Drilling into concrete bricks is more challenging than working on regular bricks, ordinary cement, or mortar as their surfaces are incredibly rigid.
The issue arises when you don’t have a power hammer drill around your garage.
Many home carpenters think that a concrete screwing project without a special hammer drill is impossible.
Indeed, you can find another possible way to carry out the job, though it may take some effort and patience. With an ordinary drill and concrete drill bits, you’re good to go.
How to screw into concrete without a hammer drill? We’ll guide you through five steps to deal with this ‘impossible mission’:
- Start with a tiny masonry drill bit
- Change to a larger one
- Work out hard blockages
- Apply some water to the bit
- Drill slowly
Also, this post includes some valuable tips on drilling into concrete effectively in default of a hammer drill.
What Do You Use Instead Of A Hammer Drill?
A hammer drill utilizes rotary movement and percussive action, making the drill twist while going up and down. This mechanism gives your device the power to punch hard.
Plus, hammer drills deliver a super-high frequency, keeping hitting the object material.
That’s why they excel at driving hardened drill bits into hard materials, like concrete, bricks, marble, or tiles, without overheating its motor or using various drill bits.
Power tools with special hammering features make the job much quicker and easier. However, it’s ok not to have one in your tool bag. A regular drill is also an excellent, dependable option.
A Regular Drill
Proceeding with an ordinary drill takes some extra steps and requires hard work because it doesn’t offer hammering features.
But with the right tool and fundamental knowledge of running a drill, the worker can still make progress.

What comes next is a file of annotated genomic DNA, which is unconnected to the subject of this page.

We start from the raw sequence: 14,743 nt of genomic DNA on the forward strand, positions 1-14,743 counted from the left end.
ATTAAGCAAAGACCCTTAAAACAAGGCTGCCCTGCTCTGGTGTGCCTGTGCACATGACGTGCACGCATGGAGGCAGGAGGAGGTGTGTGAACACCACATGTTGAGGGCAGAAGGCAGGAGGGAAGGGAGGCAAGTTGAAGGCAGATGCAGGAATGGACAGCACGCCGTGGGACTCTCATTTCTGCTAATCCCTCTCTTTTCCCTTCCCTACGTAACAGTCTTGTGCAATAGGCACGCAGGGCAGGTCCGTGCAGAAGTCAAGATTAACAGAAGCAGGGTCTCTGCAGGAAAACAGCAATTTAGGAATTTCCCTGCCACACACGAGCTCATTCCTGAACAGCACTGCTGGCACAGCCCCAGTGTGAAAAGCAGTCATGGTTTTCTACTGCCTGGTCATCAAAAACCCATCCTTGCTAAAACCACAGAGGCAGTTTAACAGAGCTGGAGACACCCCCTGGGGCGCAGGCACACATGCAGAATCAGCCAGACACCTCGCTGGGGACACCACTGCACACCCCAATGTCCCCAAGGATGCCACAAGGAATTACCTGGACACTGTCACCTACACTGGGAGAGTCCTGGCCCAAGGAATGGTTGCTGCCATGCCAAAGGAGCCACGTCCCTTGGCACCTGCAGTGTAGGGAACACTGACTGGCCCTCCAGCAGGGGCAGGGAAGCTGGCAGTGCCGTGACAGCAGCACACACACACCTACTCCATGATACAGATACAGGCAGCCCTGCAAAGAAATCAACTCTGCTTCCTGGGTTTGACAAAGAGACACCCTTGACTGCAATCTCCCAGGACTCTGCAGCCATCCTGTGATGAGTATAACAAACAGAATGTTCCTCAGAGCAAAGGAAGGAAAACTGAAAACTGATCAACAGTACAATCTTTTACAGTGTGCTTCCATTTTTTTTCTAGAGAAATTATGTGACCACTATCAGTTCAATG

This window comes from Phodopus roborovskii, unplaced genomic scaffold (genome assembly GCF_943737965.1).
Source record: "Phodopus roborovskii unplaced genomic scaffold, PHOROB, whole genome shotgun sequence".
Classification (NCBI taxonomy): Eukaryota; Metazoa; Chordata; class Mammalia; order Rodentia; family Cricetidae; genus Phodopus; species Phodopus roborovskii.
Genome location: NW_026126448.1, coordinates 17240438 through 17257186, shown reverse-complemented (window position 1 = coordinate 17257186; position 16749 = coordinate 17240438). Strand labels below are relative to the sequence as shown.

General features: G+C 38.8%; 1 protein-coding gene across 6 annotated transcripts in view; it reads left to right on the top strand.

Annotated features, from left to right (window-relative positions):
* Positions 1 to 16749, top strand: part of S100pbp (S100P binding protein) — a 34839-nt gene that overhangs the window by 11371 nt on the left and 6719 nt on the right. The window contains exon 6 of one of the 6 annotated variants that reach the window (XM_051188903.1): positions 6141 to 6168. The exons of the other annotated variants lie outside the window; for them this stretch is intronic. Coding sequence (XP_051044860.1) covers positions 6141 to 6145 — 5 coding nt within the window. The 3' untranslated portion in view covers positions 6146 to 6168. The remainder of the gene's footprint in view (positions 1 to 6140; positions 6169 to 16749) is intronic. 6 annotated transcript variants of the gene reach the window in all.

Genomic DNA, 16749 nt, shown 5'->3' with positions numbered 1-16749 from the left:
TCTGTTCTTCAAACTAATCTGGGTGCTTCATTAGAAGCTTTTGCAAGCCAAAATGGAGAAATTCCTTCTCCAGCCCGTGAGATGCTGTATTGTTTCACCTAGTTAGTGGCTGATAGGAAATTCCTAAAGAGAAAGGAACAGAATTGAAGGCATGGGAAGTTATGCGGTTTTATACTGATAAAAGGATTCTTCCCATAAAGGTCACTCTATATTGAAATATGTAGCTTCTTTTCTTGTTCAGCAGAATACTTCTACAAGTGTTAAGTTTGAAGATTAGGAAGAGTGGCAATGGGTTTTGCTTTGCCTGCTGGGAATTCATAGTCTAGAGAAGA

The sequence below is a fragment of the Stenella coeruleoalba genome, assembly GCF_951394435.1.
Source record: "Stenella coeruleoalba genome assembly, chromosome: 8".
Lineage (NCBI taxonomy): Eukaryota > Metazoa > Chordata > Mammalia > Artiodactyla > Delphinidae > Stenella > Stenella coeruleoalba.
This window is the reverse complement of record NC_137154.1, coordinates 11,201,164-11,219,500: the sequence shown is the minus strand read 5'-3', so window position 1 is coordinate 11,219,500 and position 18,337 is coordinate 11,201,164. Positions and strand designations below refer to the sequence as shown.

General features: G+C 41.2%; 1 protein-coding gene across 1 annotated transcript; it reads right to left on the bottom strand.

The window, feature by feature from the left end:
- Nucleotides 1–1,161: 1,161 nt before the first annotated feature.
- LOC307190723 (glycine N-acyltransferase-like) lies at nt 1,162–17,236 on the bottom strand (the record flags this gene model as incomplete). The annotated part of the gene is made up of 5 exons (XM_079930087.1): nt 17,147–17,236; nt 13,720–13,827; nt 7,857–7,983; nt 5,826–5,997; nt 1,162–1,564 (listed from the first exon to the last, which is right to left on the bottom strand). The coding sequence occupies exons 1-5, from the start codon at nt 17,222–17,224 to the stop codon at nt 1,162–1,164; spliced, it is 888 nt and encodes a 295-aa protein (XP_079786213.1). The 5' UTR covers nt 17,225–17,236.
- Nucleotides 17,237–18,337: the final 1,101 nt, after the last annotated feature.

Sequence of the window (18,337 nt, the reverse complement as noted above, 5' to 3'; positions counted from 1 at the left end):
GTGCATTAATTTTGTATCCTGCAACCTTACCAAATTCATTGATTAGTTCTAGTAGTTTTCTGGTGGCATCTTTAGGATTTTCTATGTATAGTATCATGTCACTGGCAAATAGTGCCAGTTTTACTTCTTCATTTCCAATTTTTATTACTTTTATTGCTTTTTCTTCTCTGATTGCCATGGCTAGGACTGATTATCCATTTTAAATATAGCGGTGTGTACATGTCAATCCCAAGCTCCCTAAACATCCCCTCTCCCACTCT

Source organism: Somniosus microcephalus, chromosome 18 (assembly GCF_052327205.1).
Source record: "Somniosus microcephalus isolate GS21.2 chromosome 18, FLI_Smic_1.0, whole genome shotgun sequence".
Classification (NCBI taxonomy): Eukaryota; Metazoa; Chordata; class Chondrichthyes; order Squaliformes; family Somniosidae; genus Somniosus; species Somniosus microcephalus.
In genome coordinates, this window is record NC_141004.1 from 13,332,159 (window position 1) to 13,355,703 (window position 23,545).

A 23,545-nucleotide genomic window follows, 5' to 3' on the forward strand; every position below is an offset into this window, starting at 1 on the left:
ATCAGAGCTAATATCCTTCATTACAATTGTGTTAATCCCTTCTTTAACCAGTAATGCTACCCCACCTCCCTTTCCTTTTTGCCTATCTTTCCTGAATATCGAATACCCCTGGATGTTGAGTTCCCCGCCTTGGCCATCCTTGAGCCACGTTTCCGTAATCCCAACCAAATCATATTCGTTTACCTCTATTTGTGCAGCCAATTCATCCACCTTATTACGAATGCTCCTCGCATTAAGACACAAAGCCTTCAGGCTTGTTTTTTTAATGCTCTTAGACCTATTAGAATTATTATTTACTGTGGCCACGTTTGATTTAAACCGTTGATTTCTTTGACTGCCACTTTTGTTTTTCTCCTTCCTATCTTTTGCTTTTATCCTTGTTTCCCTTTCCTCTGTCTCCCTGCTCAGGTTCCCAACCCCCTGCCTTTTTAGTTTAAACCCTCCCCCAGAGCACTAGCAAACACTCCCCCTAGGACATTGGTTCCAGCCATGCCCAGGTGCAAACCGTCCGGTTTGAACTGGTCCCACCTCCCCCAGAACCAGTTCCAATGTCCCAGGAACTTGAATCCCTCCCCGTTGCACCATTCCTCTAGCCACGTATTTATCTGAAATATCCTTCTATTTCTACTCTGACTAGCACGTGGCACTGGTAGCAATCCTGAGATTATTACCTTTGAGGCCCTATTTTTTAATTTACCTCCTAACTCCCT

It’ll be beneficial if your ordinary drill comes with an interchangeable head, speed settings, and adjustable torque as you’re going to attach masonry drill bits to the tool.
One thing to note is that you have to use more torque and lower speeds when screwing into concrete with a regular drill.
If you run it too fast, the drill bits might not be able to accommodate the extreme speed and malfunction. Also, reducing the speed provides you more significant control over the process.
So, you know why adjustable torque and speed are crucial for desired results. It’s still possible to do the job without these flexible features, but it’ll be much more difficult.
Masonry Drill Bits
Concerning screwing into concrete bricks, the best type of bit, so far, are masonry or concrete drill bits.
These attachments usually feature a thicker tip diameter and bring the benefits of a tungsten carbide material: hard to break and damage and master at dealing with heavy-duty constructions.
A regular drill is a perfect way to go for daily tasks, like cement or wood walls.
Nevertheless, the same doesn’t go for concrete, which could do with extra power during screwing.
That’s why a standard drill should tie-up with masonry drill bits to help the carpenter master robust concrete surfaces.
This combination turns the task easier and pushes the process efficiently.
How To Screw Into Concrete Without A Hammer Drill?
So, you don’t have a hammer drill at your fingertips now, which may, in part, affect the progress and level up the difficulty of the drilling job.
Don’t worry; you can work things out with the combination of a regular power tool, masonry drill bits, some effort, and dedication. We’re here to prove it’s the right set as an alternative to a hammering unit.
Before getting into the process, please keep in mind that a hammer drill should still be an ideal assistant for such types of jobs.
So if you frequently have to cope with concrete, invest in a high-quality power hammering tool to ensure the best efficiency for every project.
Start With A Small Masonry Drill Bit
It was wrong that many people used the drill bit with the most significant diameter to start digging into the material.
They were mistaken that a sizable diameter concrete drill bit would penetrate through the object more quickly. Actually, that’s not the right case, and this practice doesn’t work at all.